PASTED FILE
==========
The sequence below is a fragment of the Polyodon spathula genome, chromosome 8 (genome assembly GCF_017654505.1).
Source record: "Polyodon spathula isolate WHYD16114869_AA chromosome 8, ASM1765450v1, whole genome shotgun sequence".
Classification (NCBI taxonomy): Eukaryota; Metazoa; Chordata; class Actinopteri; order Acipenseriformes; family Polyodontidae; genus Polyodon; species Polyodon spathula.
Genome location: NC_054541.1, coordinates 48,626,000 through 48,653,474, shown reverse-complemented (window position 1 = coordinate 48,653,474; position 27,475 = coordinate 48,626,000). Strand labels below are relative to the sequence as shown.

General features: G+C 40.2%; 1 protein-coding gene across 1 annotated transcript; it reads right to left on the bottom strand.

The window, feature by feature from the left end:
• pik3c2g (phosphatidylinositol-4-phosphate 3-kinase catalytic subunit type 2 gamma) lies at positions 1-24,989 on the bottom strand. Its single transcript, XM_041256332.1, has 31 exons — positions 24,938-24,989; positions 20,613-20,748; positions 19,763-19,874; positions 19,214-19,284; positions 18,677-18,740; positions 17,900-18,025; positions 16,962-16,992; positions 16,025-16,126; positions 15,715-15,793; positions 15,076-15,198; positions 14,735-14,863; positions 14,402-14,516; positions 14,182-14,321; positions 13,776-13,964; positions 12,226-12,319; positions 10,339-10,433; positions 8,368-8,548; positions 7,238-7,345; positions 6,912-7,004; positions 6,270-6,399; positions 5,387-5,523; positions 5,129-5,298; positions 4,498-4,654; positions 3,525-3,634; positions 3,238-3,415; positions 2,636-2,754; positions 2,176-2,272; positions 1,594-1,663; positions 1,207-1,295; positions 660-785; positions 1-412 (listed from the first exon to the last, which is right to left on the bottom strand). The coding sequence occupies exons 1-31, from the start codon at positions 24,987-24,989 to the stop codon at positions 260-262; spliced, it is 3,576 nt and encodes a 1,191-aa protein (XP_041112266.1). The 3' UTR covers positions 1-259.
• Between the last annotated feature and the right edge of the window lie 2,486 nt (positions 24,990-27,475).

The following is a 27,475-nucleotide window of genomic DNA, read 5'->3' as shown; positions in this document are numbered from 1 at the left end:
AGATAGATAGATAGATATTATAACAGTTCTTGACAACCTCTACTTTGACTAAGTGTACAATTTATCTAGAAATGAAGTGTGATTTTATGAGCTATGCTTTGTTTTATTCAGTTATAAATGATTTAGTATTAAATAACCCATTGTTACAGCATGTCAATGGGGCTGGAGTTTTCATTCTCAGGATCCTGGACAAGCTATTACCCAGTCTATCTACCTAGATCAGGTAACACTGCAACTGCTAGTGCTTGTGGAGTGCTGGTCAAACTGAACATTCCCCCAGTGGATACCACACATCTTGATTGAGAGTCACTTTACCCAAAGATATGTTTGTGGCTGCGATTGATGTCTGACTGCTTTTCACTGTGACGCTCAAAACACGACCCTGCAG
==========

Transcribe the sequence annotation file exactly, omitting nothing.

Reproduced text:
The sequence below is a fragment of the Polyodon spathula genome, chromosome 8 (genome assembly GCF_017654505.1).
Source record: "Polyodon spathula isolate WHYD16114869_AA chromosome 8, ASM1765450v1, whole genome shotgun sequence".
Classification (NCBI taxonomy): Eukaryota; Metazoa; Chordata; class Actinopteri; order Acipenseriformes; family Polyodontidae; genus Polyodon; species Polyodon spathula.
Genome location: NC_054541.1, coordinates 48,626,000 through 48,653,474, shown reverse-complemented (window position 1 = coordinate 48,653,474; position 27,475 = coordinate 48,626,000). Strand labels below are relative to the sequence as shown.

General features: G+C 40.2%; 1 protein-coding gene across 1 annotated transcript; it reads right to left on the bottom strand.

The window, feature by feature from the left end:
• pik3c2g (phosphatidylinositol-4-phosphate 3-kinase catalytic subunit type 2 gamma) lies at positions 1-24,989 on the bottom strand. Its single transcript, XM_041256332.1, has 31 exons — positions 24,938-24,989; positions 20,613-20,748; positions 19,763-19,874; positions 19,214-19,284; positions 18,677-18,740; positions 17,900-18,025; positions 16,962-16,992; positions 16,025-16,126; positions 15,715-15,793; positions 15,076-15,198; positions 14,735-14,863; positions 14,402-14,516; positions 14,182-14,321; positions 13,776-13,964; positions 12,226-12,319; positions 10,339-10,433; positions 8,368-8,548; positions 7,238-7,345; positions 6,912-7,004; positions 6,270-6,399; positions 5,387-5,523; positions 5,129-5,298; positions 4,498-4,654; positions 3,525-3,634; positions 3,238-3,415; positions 2,636-2,754; positions 2,176-2,272; positions 1,594-1,663; positions 1,207-1,295; positions 660-785; positions 1-412 (listed from the first exon to the last, which is right to left on the bottom strand). The coding sequence occupies exons 1-31, from the start codon at positions 24,987-24,989 to the stop codon at positions 260-262; spliced, it is 3,576 nt and encodes a 1,191-aa protein (XP_041112266.1). The 3' UTR covers positions 1-259.
• Between the last annotated feature and the right edge of the window lie 2,486 nt (positions 24,990-27,475).

The following is a 27,475-nucleotide window of genomic DNA, read 5'->3' as shown; positions in this document are numbered from 1 at the left end:
AGATAGATAGATAGATATTATAACAGTTCTTGACAACCTCTACTTTGACTAAGTGTACAATTTATCTAGAAATGAAGTGTGATTTTATGAGCTATGCTTTGTTTTATTCAGTTATAAATGATTTAGTATTAAATAACCCATTGTTACAGCATGTCAATGGGGCTGGAGTTTTCATTCTCAGGATCCTGGACAAGCTATTACCCAGTCTATCTACCTAGATCAGGTAACACTGCAACTGCTAGTGCTTGTGGAGTGCTGGTCAAACTGAACATTCCCCCAGTGGATACCACACATCTTGATTGAGAGTCACTTTACCCAAAGATATGTTTGTGGCTGCGATTGATGTCTGACTGCTTTTCACTGTGACGCTCAAAACACGACCCTGCAG